I suppose it was only a matter of time before the victim-shaming started vis a vis Donald Trump’s latest debacle (why don’t we call it “Pussygate”).
I’ve spent the last week in a state of shock as I heard Trump boast gleefully about his inappropriate behavior with women. I’ve been distracted, I’ve been having panic attacks and nightmares, and it’s only getting worse.
My feelings are at a fever pitch today as I’ve read about women coming forward to allege that Trump’s “locker room talk” went way beyond words, that he actually did many of the things he boasted of to Billy Bush according to numerous women, including former People magazine writer Natasha Stoynoff.
And these women are being crucified by Trump supporters, who are making comments about the convenience of the timing, that they are shooting for optimal financial opportunity and publicity, and even one of my Facebook friends writing, “I have a hard time believing women who jump on the bandwagon 15-30 years later.”
I do not talk about the night I was raped. I have written about it here on this blog, where I have a degree of anonymity and privacy, but I still cannot talk about it.
I do not know my rapist’s last name. I do not know where he lives. I do not want to know. I have been fortunate, if you want to call it that, to fall into what could best be classified as “date rape by an acquaintance”, which means I’ve never had to see the monster again.
If the man that raped me–Tom–suddenly started running for public office, if his face was all over the news, if he was spreading hatred, I’m still not sure I would have the courage to come forward publicly. Why would I? The statute of limitations on that crime has run out, and any physical evidence is old and probably useless.
The vast majority of women (and men) who suffer sexual assault are not going to want to make it a public thing. Those that have the strength to do so immediately, you have my utmost respect, by the way. It eats me up sometimes to think that Tom has probably done what he did to me again because I didn’t go to the police (or my mother or a rape crisis center) right away when physical evidence existed, and I could have stopped it by reporting it. I didn’t have the strength, though, and I hate myself for that.
Here’s what happens in the aftermath of a sexual assault.
You have to deal with the physical first. My rape was extremely violent, and there are physical ramifications that still exist today. If you’re smart, you get tested for STDs ASAP (I was sort of smart…I did get tested, but I did not share my reasons for wanting this testing done with my doctor).
After that, you try to find your life again. This can take a long time. Sometimes I think I’m still working on it, nearly twenty years later. You crave normalcy and try to avoid at all costs anything that will bring back the rape in your mind.
By the time you get to the point where you’re “okay”, you do not want to go back down that rabbit hole. Why would you?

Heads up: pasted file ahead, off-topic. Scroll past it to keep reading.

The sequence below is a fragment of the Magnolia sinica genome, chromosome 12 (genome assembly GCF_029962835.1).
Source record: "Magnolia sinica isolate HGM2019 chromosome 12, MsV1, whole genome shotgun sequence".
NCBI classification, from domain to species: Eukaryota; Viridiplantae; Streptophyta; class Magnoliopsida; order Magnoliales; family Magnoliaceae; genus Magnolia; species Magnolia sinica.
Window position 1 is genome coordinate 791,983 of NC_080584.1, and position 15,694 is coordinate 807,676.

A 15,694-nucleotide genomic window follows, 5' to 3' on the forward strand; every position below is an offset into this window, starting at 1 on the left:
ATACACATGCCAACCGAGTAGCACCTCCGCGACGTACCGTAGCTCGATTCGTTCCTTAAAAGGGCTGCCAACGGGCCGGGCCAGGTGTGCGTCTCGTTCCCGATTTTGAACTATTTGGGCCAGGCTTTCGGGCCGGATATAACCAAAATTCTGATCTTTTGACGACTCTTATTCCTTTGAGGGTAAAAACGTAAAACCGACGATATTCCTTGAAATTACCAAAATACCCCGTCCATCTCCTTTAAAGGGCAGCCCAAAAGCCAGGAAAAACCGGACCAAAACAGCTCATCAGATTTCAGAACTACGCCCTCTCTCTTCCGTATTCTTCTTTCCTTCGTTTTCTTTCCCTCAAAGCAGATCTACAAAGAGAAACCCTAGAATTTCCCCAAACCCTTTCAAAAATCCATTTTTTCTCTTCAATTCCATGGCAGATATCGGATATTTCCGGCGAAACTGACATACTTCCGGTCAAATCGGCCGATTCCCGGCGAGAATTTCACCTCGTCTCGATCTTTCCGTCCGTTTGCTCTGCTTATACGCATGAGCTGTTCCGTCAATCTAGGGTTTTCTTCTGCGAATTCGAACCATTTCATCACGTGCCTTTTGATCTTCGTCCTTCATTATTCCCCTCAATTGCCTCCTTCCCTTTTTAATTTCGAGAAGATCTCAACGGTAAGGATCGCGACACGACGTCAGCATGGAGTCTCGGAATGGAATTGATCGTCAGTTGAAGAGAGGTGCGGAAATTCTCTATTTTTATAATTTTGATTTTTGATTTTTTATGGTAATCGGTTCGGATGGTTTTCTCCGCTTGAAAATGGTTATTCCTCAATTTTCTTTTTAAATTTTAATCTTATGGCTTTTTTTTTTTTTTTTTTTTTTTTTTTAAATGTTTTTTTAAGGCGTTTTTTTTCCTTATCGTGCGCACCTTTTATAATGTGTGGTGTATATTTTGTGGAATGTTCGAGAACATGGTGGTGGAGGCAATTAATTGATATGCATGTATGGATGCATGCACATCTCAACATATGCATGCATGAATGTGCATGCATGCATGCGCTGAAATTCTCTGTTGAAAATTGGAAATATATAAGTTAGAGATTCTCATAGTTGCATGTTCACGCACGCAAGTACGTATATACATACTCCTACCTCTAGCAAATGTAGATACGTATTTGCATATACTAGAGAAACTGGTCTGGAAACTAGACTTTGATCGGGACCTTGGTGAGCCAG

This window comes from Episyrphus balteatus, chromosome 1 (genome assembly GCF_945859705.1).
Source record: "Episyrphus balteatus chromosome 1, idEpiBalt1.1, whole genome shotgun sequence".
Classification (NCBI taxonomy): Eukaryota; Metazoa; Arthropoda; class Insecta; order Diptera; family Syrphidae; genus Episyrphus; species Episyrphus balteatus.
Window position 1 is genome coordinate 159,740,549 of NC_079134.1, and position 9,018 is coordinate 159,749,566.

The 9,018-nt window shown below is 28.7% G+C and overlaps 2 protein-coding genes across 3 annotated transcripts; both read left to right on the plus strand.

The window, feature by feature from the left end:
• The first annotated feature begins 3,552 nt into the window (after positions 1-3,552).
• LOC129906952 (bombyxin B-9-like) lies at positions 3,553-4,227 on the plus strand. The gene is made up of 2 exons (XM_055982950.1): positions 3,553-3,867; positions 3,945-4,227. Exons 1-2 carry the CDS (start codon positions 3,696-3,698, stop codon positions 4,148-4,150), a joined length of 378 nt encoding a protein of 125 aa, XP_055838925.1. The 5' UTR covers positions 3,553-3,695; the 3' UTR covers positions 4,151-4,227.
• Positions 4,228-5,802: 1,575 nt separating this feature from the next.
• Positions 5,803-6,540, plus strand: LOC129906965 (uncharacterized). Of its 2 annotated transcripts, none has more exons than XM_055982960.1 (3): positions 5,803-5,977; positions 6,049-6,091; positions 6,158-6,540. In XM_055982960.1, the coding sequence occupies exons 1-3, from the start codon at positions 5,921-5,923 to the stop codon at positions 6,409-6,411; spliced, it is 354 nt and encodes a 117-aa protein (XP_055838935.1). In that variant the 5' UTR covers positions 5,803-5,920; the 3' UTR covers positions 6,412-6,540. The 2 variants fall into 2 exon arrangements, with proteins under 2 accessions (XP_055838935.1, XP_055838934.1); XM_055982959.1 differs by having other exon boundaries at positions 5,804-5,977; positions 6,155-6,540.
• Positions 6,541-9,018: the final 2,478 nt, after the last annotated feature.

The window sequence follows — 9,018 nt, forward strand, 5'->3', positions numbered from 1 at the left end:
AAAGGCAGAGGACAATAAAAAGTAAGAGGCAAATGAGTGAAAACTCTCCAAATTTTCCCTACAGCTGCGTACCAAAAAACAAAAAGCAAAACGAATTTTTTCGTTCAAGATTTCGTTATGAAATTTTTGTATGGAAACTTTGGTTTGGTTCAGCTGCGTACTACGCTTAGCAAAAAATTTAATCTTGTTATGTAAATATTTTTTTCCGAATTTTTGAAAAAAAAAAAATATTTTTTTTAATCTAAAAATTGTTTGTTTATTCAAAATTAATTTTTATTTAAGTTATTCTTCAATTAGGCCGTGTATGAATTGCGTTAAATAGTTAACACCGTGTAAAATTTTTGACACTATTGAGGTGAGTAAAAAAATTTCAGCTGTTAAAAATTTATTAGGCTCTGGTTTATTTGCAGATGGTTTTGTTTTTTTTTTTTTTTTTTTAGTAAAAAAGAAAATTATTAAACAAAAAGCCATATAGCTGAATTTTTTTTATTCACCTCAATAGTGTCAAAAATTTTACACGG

And so you live your life. You slowly learn to live and love and trust again. You do the best you can. Some days are better than others, and blah blah blah.
I wrote that I would probably not have the courage to bring Tom’s name forward even if he became a public figure, and I meant it.
There would, however, be one exception: if Tom was caught on a hot mic joking about raping stupid college girls that didn’t know enough not to put down their drinks, particularly if he was running for President of the United States, I would come forward. I would share my story, no matter what people might say about me.
There is no timeline for bringing a sexual assault to light, and I’d wager a guess that about 85% go unreported. However, we all have a line. That would be mine, and if Tom crossed it, if he lied about who he was and what he did to me that long ago night and how he basically ruined my life, I would still feel a moral obligation to speak up, to not let the sleazeball get away with it anymore.
I suspect Natasha Stoynoff knows that line well.
Although she no longer works for People, the magazine ran her story. In fact, People might well have been the only major publication that would run it as they were no doubt able to match up her story with a timeline of their own. Was Stoynoff a family friend of the Trumps until that day? Did her professional relationship with them change afterwards? Do the details in her story jibe with what the magazine knows?
Well, a magazine that reports on celebrities believed in Natasha Stoynoff enough to run the story, risk alienating Trump as well as other stars, and issue a statement explaining why they ran it. That would really be going out on a limb for a publication company that depends on maintaining good relations with the people they want to interview and report on.
So to all of you muttering about convenient timing and payouts, please just stop.
Living with the aftermath of a sexual assault is something no amount of money can assuage, and there is no convenient timing, only the right timing for you in your own personal situation.
That Donald Trump brought about this reaction in so many women speaks to how horrible their experiences must have been, how frightened and damaged they were, and how truly deplorable a human being he is.
He brought about the timing–and the collapse of his house of cards–all on his own.